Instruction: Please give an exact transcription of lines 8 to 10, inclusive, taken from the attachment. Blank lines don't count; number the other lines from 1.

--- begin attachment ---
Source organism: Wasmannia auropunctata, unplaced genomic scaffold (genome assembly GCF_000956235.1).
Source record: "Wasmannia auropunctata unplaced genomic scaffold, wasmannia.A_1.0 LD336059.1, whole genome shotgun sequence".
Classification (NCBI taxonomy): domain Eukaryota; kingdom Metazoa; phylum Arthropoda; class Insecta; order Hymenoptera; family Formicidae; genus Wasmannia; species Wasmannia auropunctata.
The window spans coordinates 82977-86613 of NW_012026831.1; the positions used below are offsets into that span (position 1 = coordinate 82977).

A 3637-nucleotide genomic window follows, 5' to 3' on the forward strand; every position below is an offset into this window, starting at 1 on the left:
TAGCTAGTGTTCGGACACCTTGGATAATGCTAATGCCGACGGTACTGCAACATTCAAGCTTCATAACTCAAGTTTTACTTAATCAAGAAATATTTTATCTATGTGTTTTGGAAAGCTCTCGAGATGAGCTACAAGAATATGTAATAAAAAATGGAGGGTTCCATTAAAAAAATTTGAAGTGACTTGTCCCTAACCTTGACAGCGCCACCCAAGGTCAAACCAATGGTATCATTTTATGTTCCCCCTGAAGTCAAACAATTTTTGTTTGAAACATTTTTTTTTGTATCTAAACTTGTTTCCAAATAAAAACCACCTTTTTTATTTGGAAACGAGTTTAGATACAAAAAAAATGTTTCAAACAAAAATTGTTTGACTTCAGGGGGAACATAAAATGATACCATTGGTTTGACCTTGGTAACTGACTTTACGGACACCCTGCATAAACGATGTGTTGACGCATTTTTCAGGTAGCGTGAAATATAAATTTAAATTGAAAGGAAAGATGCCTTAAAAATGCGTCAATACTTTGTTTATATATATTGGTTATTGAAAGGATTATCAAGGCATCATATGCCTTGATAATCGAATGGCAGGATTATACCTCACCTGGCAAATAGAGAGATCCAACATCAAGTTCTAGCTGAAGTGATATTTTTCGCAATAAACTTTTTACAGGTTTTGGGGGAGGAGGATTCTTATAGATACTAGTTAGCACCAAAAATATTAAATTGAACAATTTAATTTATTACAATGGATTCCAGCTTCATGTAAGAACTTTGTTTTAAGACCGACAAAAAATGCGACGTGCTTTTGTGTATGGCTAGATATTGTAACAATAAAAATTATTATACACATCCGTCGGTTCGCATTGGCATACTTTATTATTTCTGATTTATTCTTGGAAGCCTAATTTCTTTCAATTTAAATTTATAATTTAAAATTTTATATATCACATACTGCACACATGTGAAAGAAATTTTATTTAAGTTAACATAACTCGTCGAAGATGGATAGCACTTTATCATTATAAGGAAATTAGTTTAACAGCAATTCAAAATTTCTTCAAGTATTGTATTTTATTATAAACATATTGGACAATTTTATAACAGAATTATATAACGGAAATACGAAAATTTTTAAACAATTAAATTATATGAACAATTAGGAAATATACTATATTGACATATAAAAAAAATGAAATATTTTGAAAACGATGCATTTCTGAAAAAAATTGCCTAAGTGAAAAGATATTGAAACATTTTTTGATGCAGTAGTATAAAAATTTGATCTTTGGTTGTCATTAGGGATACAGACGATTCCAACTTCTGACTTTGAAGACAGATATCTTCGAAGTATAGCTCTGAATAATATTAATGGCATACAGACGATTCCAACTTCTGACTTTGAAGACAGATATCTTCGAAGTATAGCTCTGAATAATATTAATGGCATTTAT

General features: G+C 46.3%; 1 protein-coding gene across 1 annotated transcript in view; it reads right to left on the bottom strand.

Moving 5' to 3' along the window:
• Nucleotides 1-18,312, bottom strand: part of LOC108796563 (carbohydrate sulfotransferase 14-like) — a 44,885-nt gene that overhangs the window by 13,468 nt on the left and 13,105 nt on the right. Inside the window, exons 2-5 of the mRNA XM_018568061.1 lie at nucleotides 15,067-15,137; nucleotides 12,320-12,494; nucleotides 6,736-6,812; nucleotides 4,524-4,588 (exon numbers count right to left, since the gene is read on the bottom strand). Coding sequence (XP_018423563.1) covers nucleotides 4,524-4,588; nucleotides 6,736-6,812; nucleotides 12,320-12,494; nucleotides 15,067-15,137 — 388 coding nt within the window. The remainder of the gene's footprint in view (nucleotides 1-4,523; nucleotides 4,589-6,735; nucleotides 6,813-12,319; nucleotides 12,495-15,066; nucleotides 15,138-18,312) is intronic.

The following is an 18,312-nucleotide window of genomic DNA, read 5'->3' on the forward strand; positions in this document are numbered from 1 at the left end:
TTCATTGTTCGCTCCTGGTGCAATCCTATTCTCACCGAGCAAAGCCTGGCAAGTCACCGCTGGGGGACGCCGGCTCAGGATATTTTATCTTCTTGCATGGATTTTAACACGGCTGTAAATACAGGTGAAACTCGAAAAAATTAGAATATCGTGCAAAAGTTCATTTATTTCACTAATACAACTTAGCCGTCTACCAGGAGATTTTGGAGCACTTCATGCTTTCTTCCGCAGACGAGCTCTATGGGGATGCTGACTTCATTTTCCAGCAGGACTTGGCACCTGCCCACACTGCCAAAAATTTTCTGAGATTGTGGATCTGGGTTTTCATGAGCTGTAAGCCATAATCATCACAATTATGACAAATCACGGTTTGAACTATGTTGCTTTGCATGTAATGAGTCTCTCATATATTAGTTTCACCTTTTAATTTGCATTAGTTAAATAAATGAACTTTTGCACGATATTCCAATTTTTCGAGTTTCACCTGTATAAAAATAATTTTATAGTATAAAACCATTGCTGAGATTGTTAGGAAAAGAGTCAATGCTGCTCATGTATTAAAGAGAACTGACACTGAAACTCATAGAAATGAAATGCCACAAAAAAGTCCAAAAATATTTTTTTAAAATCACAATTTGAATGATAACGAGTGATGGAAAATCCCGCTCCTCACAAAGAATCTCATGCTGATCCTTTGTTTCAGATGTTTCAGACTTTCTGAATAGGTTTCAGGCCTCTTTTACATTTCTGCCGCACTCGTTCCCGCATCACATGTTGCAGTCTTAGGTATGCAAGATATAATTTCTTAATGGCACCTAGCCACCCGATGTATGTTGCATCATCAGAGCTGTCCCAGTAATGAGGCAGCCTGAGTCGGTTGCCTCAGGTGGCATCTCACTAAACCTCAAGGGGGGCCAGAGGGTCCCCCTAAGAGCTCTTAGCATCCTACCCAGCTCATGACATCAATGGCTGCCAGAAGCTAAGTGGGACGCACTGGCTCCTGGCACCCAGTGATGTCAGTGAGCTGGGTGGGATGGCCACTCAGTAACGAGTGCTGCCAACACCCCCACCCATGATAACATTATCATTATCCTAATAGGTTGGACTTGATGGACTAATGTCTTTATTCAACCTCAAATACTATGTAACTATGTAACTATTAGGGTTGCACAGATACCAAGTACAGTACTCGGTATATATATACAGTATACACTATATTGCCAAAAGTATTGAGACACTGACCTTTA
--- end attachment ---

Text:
Moving 5' to 3' along the window:
• Nucleotides 1-18,312, bottom strand: part of LOC108796563 (carbohydrate sulfotransferase 14-like) — a 44,885-nt gene that overhangs the window by 13,468 nt on the left and 13,105 nt on the right. Inside the window, exons 2-5 of the mRNA XM_018568061.1 lie at nucleotides 15,067-15,137; nucleotides 12,320-12,494; nucleotides 6,736-6,812; nucleotides 4,524-4,588 (exon numbers count right to left, since the gene is read on the bottom strand). Coding sequence (XP_018423563.1) covers nucleotides 4,524-4,588; nucleotides 6,736-6,812; nucleotides 12,320-12,494; nucleotides 15,067-15,137 — 388 coding nt within the window. The remainder of the gene's footprint in view (nucleotides 1-4,523; nucleotides 4,589-6,735; nucleotides 6,813-12,319; nucleotides 12,495-15,066; nucleotides 15,138-18,312) is intronic.

The following is an 18,312-nucleotide window of genomic DNA, read 5'->3' on the forward strand; positions in this document are numbered from 1 at the left end: